The establishment of the Human Genome Project made the construction of partial digest libraries even more valuable than originally envisioned, since the larger inserts (up to 40 kb of human DNA in phage or cosmid vectors) provided by these libraries are more useful in physical mapping studies. NLGLP scientists began developing the necessary techniques in 1987, and the first partial digest phage library was completed that year. In 1988 the first cosmid libraries were constructed and put to use in the physical mapping projects at LANL (chromosome 16) and LLNL (chromosome 19). These libraries are useful sources of fragments for assembly of ordered clone maps by DNA fragment fingerprinting methods (Anthony Carrano, Human Genome Quarterly, Vol. 1, No. 2).
Compared to the work on complete digest libraries, the NLGLP strategy for the construction of partial digest libraries has changed in several ways. The karyotype has been divided between the two laboratories: LANL is constructing phage and cosmid libraries for chromosomes 4, 5, 6, 8, 10, 13, 14, 15, 16, 17, 20, and X; LLNL is doing the same for chromosomes 1, 2, 3, 7, 9, 11, 12, 18, 19, 21, 22, and Y.
To construct libraries from single homologs, all chromosomes are being sorted from rodent-human hybrid cells. Both laboratories are currently using the same phage vector (Charon 40); the cosmid libraries from LANL will be cloned into sCos1, and those from LLNL will be cloned into Lawrist 5. If new vectors or host strains with substantially improved properties are developed during the project, attempts will be made to use them for the remaining libraries.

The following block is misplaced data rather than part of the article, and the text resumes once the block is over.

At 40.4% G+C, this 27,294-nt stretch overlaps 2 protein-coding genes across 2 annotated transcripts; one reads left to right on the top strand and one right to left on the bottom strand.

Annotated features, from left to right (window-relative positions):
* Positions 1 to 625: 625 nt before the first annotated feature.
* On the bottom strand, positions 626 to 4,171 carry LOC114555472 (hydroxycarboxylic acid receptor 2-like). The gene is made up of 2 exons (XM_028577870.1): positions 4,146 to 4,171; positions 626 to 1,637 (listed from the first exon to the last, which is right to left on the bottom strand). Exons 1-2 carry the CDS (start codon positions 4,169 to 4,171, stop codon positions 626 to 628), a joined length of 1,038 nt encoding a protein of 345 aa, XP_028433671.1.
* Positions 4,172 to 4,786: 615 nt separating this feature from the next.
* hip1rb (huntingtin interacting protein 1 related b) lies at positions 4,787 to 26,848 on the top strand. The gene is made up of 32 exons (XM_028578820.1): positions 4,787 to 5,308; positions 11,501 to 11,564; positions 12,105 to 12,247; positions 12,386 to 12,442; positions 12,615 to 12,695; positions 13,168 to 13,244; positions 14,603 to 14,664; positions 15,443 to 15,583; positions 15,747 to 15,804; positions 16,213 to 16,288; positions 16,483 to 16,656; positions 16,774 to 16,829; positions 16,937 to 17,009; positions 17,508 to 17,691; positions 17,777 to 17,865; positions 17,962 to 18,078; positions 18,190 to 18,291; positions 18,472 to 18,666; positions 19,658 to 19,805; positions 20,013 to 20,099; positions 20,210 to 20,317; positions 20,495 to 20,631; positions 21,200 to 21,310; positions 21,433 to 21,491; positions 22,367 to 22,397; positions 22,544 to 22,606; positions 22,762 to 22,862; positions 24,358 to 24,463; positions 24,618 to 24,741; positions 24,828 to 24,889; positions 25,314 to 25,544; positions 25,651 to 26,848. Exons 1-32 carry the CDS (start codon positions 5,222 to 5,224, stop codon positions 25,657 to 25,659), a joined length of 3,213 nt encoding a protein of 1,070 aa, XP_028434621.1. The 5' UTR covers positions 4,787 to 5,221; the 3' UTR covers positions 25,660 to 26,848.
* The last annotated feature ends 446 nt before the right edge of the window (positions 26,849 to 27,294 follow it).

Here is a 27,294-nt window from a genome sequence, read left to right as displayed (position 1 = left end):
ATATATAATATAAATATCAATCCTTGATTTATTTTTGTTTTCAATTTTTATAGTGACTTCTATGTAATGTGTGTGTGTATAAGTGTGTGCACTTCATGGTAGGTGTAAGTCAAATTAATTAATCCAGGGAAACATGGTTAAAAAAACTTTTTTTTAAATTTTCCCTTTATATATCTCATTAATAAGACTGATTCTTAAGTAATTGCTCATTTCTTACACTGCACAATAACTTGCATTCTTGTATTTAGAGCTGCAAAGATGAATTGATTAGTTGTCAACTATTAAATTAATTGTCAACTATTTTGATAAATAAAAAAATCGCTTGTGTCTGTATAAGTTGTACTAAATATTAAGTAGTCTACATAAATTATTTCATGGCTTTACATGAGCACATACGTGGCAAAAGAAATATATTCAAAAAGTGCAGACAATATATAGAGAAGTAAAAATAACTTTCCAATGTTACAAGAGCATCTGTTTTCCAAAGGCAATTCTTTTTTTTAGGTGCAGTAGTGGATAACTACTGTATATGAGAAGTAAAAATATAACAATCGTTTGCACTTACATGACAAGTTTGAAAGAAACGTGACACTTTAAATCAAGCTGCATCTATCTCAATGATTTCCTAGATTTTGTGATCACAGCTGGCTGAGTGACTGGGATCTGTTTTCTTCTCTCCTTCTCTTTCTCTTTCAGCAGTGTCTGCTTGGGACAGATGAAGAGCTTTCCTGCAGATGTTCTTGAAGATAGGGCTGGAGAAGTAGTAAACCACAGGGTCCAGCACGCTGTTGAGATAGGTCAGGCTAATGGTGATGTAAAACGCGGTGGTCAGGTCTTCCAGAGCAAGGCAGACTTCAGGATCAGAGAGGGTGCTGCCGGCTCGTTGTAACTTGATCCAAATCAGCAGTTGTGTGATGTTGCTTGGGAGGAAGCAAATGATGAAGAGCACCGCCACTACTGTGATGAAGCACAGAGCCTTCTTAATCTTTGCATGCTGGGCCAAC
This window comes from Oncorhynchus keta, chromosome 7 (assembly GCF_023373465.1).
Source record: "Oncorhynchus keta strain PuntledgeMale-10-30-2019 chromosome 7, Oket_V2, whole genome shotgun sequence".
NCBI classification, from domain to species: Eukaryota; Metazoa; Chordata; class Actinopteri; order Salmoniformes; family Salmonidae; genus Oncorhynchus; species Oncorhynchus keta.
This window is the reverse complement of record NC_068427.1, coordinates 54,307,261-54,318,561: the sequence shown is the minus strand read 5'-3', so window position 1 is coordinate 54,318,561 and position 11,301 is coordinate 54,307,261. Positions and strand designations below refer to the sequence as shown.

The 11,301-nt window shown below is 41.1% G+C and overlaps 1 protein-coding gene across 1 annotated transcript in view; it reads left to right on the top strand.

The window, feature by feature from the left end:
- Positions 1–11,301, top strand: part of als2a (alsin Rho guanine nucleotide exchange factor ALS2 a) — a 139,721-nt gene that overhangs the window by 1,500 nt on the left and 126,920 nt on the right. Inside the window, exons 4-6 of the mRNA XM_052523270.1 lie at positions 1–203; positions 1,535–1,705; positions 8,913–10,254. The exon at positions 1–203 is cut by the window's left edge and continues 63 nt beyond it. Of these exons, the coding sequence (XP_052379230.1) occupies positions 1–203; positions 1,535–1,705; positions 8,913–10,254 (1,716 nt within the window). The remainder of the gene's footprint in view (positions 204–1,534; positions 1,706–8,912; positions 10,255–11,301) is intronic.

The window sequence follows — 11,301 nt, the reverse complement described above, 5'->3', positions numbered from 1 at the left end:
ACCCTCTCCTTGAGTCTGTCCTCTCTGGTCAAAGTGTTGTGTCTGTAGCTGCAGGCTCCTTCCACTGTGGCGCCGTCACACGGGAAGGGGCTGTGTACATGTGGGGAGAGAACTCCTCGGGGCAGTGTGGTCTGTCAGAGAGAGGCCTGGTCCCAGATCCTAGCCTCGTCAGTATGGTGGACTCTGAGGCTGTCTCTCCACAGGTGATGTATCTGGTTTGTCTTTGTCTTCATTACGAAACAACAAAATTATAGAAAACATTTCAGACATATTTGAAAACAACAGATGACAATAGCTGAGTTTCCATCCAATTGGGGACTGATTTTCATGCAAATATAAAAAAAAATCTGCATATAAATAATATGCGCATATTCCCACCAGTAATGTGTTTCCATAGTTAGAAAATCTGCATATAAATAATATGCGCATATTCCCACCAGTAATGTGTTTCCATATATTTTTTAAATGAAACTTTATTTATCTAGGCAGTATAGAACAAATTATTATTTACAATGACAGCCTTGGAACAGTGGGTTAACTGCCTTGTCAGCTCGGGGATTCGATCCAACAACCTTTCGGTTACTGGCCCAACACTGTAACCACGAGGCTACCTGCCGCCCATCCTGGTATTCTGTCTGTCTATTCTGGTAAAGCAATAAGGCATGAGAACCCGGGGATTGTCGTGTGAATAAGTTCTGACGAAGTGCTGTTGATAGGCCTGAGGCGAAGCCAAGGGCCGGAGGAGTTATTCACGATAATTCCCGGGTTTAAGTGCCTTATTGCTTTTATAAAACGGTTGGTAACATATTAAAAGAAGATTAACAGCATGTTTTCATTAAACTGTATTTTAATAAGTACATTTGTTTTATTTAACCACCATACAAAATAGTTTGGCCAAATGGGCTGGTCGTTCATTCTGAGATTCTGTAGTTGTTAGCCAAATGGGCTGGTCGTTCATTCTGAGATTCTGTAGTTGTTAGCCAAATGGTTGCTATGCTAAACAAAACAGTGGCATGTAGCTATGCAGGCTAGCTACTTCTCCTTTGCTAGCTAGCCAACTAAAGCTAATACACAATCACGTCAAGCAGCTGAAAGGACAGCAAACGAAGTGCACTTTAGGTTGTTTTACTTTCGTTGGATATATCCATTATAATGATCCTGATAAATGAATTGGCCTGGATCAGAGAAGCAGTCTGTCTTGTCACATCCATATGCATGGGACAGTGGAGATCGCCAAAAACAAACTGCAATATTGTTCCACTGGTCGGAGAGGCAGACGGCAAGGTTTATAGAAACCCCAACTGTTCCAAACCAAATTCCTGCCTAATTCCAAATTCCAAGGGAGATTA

Each library will be examined for purity by plaque or by colony hybridization to total rodent and total human DNA. This information will be compared with purity data derived during chromosome sorting and library construction. If results are consistent and the library appears to be of high quality, it will be distributed to several (six to ten) selected laboratories for further characterization. Phage libraries will be available as aliquots of a single amplification and cosmid libraries as aliquots of a plate amplification or as fivefold coverage arrays in microtiter plates. When data are available from the test laboratories, a decision will be made to determine whether a library should be reconstructed or go into general distribution. In parallel with this work, the laboratories are examining the feasibility of using flow-sorted chromosomes to construct yeast artificial chromosomes (YAC) libraries. Preliminary results suggest that construction of the first YAC libraries may be completed in late 1990.
Scientists in the NLGLP are attempting to construct libraries of the highest possible purity. To a large extent, purity depends on how well a human chromosome is resolved from the rodent background on a flow karyotype. This level of resolution varies considerably from one hybrid cell line to another. There has been excellent cooperation from a number of laboratories in sharing hybrid lines for library construction, and there is now a collection of cell lines that includes all the human chromosomes. However, the search is continuing for more suitable lines for chromosomes 1, 14, 15, 20, and X.
Any reader who has a hybrid containing one or more of these chromosomes and is willing to share it for library construction should contact the authors Larry Deaven at 505/665-3024 or Marvin Van Dilla at 415/422-5662.
(Project strategy planners)
The electronic form of the newsletter may be cited in the following style:
Human Genome Program, U.S. Department of Energy, Human Genome News (v2n1).
The Human Genome Project (HGP) was an international 13-year effort, 1990 to 2003. Primary goals were to discover the complete set of human genes and make them accessible for further biological study, and determine the complete sequence of DNA bases in the human genome. See Timeline for more HGP history.
Published from 1989 until 2002, this newsletter facilitated HGP communication, helped prevent duplication of research effort, and informed persons interested in genome research.